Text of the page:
Most people experience pain after crown lengthening surgery once the local anesthetic wears off. Your doctor will tell you how to manage your pain. In many cases, they’ll advise you to alternate ibuprofen or acetaminophen as needed and to use a chlorhexidine mouthwash twice daily. 

You can also apply a wrapped ice pack or cold compress to the impacted area in 20-minute intervals, several times daily.6

After surgery, you’ll also need to eat soft or semi-soft foods for a day or two. You should also rinse the mouth out well with water after eating and brush carefully. Avoid hot or spicy foods, tobacco products, and alcohol while you recover. 

Depending on the type of procedure you had, it may take between 1 to 4 months to fully heal. After you heal completely, you’ll be able to undergo treatment for permanent restorations.

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Outlook

The outlook for people who receive crown lengthening surgery depends largely on the extent of the surgery, why it was performed, and how successful it was. 

In one study from 2019, the survival rate of teeth that underwent restorative treatments and crown lengthening was 82.2% after 5 years and 51% after 10 years.7 

In the same study, teeth that underwent crown lengthening surgery and restorative treatments were 2.3 times more likely to be extracted than teeth that only underwent restorative treatments. 

Discuss the risks and benefits of your specific case with your dentist and surgeon. 

What are the Risks of Crown Lengthening?

All surgeries carry some risks. But some of the most common risks associated with crown lengthening surgery include:

  • Excessive bleeding
  • Infection
  • Uncontrollable pain
  • Excessive tissue or bone loss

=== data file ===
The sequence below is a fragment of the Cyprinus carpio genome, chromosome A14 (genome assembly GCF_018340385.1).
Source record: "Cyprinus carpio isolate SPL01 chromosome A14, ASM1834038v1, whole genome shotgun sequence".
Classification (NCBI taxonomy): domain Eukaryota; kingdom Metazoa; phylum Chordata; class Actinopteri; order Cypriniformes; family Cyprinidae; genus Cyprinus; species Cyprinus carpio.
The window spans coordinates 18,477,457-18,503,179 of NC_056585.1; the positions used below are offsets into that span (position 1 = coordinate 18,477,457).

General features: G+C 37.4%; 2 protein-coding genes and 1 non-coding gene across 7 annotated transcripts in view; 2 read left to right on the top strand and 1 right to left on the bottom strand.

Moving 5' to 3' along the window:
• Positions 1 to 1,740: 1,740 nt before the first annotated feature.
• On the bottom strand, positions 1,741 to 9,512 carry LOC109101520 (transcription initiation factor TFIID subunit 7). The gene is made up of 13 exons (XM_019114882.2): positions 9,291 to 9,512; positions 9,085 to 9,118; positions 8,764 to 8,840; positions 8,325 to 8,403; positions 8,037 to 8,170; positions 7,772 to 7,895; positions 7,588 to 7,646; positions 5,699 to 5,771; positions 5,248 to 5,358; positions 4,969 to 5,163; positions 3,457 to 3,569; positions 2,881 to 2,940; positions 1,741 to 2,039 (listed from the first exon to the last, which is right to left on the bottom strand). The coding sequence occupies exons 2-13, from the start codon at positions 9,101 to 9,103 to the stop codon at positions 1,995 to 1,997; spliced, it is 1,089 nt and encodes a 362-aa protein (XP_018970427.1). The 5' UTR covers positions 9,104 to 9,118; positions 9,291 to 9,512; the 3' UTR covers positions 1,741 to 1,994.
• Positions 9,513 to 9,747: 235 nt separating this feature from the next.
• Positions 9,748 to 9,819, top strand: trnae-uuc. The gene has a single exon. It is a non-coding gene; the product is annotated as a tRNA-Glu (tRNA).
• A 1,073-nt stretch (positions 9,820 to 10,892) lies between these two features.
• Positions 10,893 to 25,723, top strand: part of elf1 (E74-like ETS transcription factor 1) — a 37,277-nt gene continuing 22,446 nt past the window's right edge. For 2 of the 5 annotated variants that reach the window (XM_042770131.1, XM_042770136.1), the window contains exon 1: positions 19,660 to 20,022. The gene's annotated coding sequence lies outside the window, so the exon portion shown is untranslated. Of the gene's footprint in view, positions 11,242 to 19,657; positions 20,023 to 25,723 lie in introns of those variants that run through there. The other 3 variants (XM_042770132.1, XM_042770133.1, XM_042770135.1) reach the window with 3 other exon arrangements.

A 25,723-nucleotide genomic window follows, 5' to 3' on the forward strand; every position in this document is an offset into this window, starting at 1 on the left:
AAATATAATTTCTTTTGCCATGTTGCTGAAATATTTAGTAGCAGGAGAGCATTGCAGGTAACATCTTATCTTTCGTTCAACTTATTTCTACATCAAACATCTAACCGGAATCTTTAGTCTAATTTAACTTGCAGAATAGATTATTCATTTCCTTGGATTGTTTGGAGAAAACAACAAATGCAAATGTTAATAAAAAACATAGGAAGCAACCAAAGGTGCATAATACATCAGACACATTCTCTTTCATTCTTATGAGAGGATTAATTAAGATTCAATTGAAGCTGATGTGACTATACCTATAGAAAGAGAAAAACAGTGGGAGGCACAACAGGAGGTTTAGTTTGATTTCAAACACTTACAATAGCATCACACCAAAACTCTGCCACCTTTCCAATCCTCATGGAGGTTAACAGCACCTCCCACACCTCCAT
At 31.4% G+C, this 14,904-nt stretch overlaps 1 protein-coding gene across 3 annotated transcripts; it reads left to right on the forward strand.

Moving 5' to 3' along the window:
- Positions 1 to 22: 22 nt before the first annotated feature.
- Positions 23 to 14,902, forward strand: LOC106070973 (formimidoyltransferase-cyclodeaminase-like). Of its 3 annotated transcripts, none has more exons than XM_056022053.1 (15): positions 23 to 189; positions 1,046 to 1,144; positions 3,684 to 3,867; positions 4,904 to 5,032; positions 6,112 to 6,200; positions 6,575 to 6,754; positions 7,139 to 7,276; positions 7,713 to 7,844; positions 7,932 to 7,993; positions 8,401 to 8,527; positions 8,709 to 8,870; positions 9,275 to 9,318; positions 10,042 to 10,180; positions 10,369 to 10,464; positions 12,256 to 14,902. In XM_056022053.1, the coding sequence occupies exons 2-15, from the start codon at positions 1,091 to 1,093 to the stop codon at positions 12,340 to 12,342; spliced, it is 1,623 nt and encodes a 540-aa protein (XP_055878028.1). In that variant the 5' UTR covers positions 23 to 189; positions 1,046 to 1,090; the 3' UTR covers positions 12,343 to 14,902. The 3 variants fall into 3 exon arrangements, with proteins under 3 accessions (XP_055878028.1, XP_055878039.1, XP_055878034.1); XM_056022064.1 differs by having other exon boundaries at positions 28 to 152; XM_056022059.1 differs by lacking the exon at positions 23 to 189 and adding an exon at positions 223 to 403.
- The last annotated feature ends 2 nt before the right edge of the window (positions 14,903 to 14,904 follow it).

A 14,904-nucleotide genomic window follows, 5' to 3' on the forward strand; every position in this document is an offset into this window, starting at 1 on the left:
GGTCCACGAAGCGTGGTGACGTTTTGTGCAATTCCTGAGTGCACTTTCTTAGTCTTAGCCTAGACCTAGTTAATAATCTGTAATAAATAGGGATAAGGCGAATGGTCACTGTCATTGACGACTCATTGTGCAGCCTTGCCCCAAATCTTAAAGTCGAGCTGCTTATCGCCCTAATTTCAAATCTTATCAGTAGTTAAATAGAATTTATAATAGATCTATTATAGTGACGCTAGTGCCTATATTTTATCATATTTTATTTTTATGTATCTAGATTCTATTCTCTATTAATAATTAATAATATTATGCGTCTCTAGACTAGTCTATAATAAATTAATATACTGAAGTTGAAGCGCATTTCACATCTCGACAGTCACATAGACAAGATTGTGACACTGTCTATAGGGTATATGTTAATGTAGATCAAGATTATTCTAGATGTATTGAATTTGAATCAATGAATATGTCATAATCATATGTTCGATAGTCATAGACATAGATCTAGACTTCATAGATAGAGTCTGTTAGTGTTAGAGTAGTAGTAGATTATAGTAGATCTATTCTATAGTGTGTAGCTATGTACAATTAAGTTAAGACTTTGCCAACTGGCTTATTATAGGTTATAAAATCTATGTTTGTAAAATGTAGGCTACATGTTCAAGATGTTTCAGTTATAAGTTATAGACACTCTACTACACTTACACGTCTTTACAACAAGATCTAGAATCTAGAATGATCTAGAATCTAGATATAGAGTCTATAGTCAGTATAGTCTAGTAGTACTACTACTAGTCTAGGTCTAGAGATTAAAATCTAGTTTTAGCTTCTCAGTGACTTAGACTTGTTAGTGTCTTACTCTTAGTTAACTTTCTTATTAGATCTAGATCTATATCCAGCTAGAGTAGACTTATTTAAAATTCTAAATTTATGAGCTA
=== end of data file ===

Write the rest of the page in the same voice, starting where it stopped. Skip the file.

• Loose teeth
  • Teeth that look longer than others
  • Sensitivity to hot and cold 

Summary

Crown lengthening surgery removes excess gum tissue or bone. It allows dental surgeons to perform restorative procedures, like fitting crowns or bridges or filling cavities. Someone may also undergo this surgery to make the teeth look longer if they have a gummy smile.

The success of crown lengthening surgery depends on the extent of the surgery and the overall health of your teeth, bones, and gums. But many people that have restorative treatments after undergoing lengthening surgery are able to keep their teeth for several years.

7 Sources Cited
Last updated on October 3, 2022
All NewMouth content is medically reviewed and fact-checked by a licensed dentist or orthodontist to ensure the information is factual, current, and relevant.

We have strict sourcing guidelines and only cite from current scientific research, such as scholarly articles, dentistry textbooks, government agencies, and medical journals. This also includes information provided by the American Dental Association (ADA), the American Association of Orthodontics (AAO), and the American Academy of Pediatrics (AAP).
  1. Canadian Academy of Periodontology. “Clinical crown-lengthening.
  2. Narayan, Siddharth. . “Soft tissue re-growth after different crown lengthening techniques among Indian patients.” Bioinformation. 
  3. Santos de Oliveira, Pablo. . “Aesthetic Surgical Crown Lengthening Procedure.” Case Reports in Dentistry. 
  4. Nethravathy, Ramya. . “Three different surgical techniques of crown lengthening: A comparative study.” Journal of Pharmacy & BioAllied Sciences.
  5. Sobouti, Farhad. . “Effects of laser-assisted cosmetic smile lift gingivectomy on postoperative bleeding and pain in fixed orthodontic patients: a controlled clinical trial.” Progress in Orthodontics.
  6. Kumar, Praveen.. “Comparative evaluation of healing after gingivectomy with electrocautery and laser.” Journal of Oral Biology and Craniofacial Research. 
  7. Patil, Karishma. .